FROM THE EDITOR
A Publication of the State Bar of Arizona
LISA BORMASTER FONTES
ASHLE Y THERESE KASARJIAN, CHAIR
( Toll-free outside Maricopa County)
DAVID H. BEN TON
YUSRA B. BOKHARI
HON. THEODORE CAMPAGNOLO
PAUL F. DOWDELL
GREGORY GAU TAM
HON. RANDALL M. HOWE
MELISSA IYER JULIAN
KARA L. KLIMA
HON. WENDY S. MOR TON
EMILY K. POKORA
MARK D. SAMSON
K YLE SHELTON
LACE Y STOVER GARD
MICHAEL F. VALENZUELA
4201 N. 24th Street, Suite 100
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VOLUME 52, NO. 8
Last month in this space, I wrote about courage and what
it requires of us, in our choices and in our commitment to an accurate
retelling of history.
Some of you have contacted me with feedback and insight about my
words. If you haven’t, please
feel free to read the column
( http://ow.ly/Z1Xf W) and
send me your thoughts.
As I said there, it’s great
when we can spot courage.
But advocating for it and
advancing it That’s the role
This month, we’re all about
those courageous leaders. Our
cover and story beginning on
page 18 offer legal exemplars.
In a month focused on access
to justice, we raise a toast
to lawyers who step into the
breach to fill unfilled needs.
And in law school, leadership may be nurtured, as well.
As in years past, I’m privileged to report on some leaders-in-training,
law students who prevailed in a rigorous writing competition at the
University of Arizona James E. Rogers College of Law. Congratulations
to: Jillian Andrews (2L), first place ($2,500 award); Max Bradley (1L),
second place ($1,500); Julie Pack (1L), third place ($1,000); and Kayla
Bernays (1L), honorable mention ($750).
As a competition judge, I can tell you that their work was moving and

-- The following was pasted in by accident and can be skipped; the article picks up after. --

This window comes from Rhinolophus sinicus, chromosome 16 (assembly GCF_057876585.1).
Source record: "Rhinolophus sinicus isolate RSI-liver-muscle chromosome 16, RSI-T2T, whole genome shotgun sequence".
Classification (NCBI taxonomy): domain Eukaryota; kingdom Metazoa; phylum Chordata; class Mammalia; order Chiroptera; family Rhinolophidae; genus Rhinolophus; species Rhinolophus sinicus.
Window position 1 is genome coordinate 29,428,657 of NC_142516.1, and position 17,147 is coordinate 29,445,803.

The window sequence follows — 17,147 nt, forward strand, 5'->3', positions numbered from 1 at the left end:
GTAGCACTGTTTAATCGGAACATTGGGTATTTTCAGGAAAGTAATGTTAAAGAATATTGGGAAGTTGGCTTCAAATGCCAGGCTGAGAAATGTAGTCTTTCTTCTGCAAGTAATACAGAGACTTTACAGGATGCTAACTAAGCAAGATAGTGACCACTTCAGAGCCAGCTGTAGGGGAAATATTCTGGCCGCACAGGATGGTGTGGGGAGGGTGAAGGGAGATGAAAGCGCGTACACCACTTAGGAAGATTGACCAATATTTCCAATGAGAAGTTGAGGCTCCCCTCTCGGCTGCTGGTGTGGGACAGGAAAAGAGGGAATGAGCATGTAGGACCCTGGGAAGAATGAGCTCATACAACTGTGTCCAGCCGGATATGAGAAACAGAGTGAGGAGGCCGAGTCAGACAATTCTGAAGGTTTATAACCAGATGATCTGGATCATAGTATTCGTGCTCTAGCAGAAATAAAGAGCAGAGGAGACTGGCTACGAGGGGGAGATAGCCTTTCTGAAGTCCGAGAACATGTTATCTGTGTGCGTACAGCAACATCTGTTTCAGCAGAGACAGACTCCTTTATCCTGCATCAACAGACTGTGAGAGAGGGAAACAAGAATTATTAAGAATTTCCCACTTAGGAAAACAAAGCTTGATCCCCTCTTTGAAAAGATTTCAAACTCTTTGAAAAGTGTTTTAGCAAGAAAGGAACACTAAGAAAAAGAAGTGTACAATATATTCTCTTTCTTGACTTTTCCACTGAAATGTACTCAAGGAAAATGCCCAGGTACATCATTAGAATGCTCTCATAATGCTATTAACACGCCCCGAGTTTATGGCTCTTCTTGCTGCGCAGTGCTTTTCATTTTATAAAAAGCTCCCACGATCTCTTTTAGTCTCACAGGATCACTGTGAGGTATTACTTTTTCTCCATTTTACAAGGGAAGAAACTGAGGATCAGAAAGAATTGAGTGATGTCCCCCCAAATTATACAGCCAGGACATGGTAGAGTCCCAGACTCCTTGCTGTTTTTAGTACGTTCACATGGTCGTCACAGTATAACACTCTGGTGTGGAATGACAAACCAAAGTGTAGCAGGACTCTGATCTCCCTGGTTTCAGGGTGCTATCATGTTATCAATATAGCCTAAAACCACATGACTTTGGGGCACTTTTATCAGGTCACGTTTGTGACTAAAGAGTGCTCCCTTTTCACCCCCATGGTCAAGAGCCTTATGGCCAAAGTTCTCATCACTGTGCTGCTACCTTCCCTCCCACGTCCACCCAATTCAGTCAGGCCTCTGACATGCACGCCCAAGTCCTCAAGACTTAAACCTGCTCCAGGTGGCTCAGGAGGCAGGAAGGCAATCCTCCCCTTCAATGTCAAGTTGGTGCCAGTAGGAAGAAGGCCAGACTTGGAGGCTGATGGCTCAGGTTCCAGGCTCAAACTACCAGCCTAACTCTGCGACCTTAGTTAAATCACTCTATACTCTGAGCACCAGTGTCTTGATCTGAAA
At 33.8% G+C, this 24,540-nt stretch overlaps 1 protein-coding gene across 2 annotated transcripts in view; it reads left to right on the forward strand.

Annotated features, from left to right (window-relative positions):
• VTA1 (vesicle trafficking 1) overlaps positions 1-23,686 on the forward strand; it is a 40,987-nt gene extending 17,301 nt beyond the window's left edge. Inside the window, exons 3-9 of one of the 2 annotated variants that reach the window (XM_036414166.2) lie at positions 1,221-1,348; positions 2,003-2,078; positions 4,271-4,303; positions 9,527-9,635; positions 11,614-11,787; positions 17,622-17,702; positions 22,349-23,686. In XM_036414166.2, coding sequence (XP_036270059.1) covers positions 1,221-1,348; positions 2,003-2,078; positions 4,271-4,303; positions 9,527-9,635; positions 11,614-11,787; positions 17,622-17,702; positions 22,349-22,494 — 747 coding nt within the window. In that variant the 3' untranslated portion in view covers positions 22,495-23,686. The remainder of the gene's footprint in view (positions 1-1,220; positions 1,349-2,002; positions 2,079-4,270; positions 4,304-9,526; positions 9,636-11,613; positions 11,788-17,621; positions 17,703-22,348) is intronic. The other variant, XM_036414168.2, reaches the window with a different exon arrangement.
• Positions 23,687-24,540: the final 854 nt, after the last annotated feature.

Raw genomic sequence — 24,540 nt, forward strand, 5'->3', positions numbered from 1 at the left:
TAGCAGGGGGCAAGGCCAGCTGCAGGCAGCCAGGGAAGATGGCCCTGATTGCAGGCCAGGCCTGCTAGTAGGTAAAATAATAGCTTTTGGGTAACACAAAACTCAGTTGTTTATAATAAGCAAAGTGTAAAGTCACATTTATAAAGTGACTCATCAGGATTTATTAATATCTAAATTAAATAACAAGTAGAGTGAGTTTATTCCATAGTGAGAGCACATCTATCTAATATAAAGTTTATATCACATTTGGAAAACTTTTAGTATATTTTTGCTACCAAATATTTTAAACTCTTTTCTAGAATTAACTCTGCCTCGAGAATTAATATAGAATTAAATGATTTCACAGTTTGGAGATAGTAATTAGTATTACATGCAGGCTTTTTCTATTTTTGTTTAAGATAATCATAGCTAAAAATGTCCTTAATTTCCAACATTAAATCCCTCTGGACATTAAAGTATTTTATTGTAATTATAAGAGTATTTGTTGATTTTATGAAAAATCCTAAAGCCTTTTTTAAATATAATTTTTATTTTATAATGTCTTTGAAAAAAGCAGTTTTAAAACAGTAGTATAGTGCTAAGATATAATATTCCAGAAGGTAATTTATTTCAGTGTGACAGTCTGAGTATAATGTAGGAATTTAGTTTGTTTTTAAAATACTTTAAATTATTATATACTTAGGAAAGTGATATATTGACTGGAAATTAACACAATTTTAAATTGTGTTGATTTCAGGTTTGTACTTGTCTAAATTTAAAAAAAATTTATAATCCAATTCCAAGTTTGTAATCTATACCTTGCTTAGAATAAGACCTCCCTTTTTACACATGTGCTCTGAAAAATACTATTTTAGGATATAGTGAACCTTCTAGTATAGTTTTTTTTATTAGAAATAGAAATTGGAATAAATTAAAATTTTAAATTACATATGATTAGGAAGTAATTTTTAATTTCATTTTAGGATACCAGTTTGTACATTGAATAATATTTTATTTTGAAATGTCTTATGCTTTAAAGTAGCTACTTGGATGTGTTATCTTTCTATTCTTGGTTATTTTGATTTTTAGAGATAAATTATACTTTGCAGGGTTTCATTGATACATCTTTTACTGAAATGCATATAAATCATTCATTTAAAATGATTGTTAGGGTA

compelling—exactly what I would have expected!
Though I’m always happy to serve as a judge, I have nothing to do
with the annual event’s theme or approach, which is developed by talented
law school faculty. And so I was delighted to see the selected topic this
And that makes sense, as the competition is named for Arizona
lawyer Richard Grand, who never shrank from a fight. As the school
Over the course of his five-decade-long career, Tucson attor-
ney Richard Grand worked tirelessly to achieve justice for
his clients. His clients were often ordinary people who had
suffered extraordinary injuries. The opposing parties were
often large corporations and powerful insurance companies.
Mr. Grand never retired, and he handled cases up until the
last day of his life. Mr. Grand valued competence, communication, and courage.
Richard died in 2013. He would have been 86 this year,
and he was a zealous advocate when advocates were allowed
to be zealous. He and his wonderful wife Marcia funded (and
continue to fund and inspire) this writing endeavor.
Congratulations to those lawyers and law students, past and
present, who aim to close the justice gap.
The courage for justice
Richard Grand Legal Writing Competition winners (L-R): Kayla Bernays
(1L), honorable mention; Max Bradley (1L), second place; Jillian Andrews
(2L), first place; Julie Pack (1L), third place; and Dean Marc Miller.